Thursday, August 13, 2009

Cuba capable of waging a cyberwar


During the last few weeks there have been thousands of cyber attacks on computers and computer networks in the U.S. government and private entities. The United States, because of its dependence on computers, is very vulnerable to such attacks. A cyber attack on the United States could crush our country and the world economy, which depends on the United States as the world's leading economy. If they take us down, they cripple everybody. The U.S. government has not publicly identified where the cyber attacks are coming from, but Cuba has such potential. A partially declassified CIA document released several years ago notes that Cuba started in 1991 to study how to interfere with computer networks. This project had a modest budget of $50,000. The Soviet Union maintained in Cuba the Lourdes electronic espionage base, to which Cuba did not have direct access. That base was dismantled in 2002, but there are others.

Upping the investment

In 1994, Cuba and Russia agreed to build a similar base in Bejucal, south of Havana. It became operational in December 1997 at a cost of $750 million. The Bejucal base shows the importance Cuba puts on cybernetics -- having gone from a $50,000 budget to $750 million in only six years. The Bejucal base has the capacity to listen to U.S. telecommunications, interfere with computer networks, read/change electronic files and, more important, change output commands of computers used to control infrastructure facilities. In 1999, China and Cuba signed an agreement, known as Operation Titan, which allows Chinese personnel to collaborate at the Bejucal base and other facilities in Cuba. Since 2002, Cuba has used China's satellites to operate the Bejucal base, which employs 1,100 engineers, technicians and staff. The Cuban government has emphasized training talented young engineers in computation and cybernetics. A select group has been placed in key positions in cyber facilities there. The Cuban government has declared publicly that computers have replaced canons in the modern asymmetric war. Here's a partial list of other Cuban cybernetic facilities I've found through years of research:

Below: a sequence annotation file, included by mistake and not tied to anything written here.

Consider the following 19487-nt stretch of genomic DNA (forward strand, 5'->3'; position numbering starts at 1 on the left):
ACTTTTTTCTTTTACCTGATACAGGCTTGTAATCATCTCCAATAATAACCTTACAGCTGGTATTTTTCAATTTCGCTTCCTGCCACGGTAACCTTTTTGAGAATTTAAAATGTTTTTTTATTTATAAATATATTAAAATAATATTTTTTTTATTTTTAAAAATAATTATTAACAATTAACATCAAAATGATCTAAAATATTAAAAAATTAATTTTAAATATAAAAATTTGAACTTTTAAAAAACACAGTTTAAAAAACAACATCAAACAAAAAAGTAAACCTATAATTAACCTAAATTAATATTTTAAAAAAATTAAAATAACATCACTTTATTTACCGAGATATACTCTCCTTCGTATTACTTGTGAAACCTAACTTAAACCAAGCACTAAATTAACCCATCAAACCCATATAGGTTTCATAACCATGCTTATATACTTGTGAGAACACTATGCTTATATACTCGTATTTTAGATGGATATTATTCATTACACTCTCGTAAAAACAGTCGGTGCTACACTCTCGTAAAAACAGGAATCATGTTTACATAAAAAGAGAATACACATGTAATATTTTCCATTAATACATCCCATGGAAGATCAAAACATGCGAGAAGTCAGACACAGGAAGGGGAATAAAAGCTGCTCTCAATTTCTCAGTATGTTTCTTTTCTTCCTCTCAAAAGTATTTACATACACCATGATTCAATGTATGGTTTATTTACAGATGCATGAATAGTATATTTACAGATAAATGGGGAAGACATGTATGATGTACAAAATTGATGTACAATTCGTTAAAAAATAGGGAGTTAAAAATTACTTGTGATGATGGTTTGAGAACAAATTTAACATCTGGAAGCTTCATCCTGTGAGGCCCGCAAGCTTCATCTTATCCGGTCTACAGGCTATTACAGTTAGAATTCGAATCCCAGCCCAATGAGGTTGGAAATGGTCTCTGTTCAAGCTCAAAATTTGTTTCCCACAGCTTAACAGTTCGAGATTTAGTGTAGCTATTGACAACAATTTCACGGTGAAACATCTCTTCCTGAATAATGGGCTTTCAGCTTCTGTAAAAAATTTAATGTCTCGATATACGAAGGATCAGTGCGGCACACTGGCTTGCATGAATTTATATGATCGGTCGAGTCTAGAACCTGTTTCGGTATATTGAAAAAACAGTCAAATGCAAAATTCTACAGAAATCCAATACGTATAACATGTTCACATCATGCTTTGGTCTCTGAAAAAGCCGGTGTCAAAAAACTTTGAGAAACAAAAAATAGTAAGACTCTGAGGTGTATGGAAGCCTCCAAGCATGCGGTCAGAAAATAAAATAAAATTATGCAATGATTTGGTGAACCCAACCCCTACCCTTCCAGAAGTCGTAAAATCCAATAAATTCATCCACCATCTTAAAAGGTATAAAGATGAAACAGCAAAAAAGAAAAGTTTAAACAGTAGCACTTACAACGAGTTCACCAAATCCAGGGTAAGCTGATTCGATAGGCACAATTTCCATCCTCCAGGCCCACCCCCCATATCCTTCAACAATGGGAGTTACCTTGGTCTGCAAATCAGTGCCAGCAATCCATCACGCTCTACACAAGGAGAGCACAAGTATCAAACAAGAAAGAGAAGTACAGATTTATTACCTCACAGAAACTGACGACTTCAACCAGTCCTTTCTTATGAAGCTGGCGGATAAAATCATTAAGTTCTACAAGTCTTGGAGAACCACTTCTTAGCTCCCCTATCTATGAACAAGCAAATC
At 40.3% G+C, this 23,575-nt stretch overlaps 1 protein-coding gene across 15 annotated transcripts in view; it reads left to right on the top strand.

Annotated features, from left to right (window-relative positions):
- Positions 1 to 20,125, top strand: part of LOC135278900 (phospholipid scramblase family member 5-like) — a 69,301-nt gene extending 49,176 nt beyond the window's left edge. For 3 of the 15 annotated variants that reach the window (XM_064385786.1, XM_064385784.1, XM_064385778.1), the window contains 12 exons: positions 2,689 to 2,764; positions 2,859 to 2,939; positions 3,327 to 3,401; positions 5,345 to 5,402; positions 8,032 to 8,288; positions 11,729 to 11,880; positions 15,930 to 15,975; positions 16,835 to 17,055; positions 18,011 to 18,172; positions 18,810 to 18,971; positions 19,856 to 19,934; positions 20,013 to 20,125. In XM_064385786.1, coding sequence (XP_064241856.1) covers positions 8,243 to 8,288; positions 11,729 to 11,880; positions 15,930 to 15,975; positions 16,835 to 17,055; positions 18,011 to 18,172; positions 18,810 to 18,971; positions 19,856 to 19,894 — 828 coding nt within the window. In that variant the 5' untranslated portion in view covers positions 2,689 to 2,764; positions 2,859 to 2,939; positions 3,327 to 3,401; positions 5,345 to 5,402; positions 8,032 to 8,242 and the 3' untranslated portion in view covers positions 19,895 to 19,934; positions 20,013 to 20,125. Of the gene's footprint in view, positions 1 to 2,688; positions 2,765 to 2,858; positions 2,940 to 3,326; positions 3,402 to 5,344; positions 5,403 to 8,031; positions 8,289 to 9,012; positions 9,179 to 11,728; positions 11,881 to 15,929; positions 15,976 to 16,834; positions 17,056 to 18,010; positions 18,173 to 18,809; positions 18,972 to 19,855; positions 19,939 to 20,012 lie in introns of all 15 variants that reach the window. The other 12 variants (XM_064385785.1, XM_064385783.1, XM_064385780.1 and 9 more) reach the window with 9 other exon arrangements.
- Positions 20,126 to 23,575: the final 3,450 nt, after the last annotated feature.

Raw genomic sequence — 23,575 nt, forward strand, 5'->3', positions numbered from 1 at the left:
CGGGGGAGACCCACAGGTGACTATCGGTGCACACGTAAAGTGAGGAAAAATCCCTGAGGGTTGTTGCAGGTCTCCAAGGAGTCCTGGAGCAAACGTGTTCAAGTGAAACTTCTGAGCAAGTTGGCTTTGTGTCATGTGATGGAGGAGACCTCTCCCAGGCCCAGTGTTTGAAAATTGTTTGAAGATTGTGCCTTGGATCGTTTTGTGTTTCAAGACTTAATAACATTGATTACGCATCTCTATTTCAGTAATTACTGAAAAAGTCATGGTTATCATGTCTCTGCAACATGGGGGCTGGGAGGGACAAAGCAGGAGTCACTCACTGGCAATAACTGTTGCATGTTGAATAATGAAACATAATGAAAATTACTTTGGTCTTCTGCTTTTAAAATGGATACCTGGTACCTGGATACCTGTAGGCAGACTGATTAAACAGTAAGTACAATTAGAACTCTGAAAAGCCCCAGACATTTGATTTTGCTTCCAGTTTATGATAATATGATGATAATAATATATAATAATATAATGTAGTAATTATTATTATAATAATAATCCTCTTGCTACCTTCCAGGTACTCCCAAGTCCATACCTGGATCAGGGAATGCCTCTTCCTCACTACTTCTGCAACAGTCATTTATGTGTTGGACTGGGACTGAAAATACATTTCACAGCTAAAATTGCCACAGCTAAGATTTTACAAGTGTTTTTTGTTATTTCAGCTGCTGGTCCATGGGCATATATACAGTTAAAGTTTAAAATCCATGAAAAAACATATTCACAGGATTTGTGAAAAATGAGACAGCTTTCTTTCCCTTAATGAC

• The Electronic Warfare Batallion in the Vedado neighborhood of Havana cost $75 million. Its main task is interfering with telecommunications.
• The Cojimar electronic complex, east of La Habana, cost $40 million.
• The Wajay farm, also known as the Antenna Farm, near Bejucal cost $15 million and houses hundreds of special antennas.
• The antenna farm in Santiago in eastern Cuba is similar to the one in Wajay and cost about $15 million.
• The University of Informative Sciences was established in 2003 on the site of the old Russian
Lourdes base, enrolling 10,000 students in a five-year program.

In the summer of 2004, Cuba interfered with satellite communications from the United States to the people of Iran from the Bejucal base. That operation confirms Cuba's high technology and its close ties with Iran. Cuba and Iran, along with Sudan and Syria, are classified by the U.S. State Department as state sponsors of terrorism in its April report. Cuba is considered to have the most developed cyber infrastructure among those countries. American society, the media and civic and judicial institutions should realize that Cuba's cybernetic war threatens our democratic principles and freedom. We ignore it at our own peril.

Manuel Cereijo is an electrical and computer engineering professor who holds patents in manufacturing, telecommunications and control systems. He lectures at the University of Miami.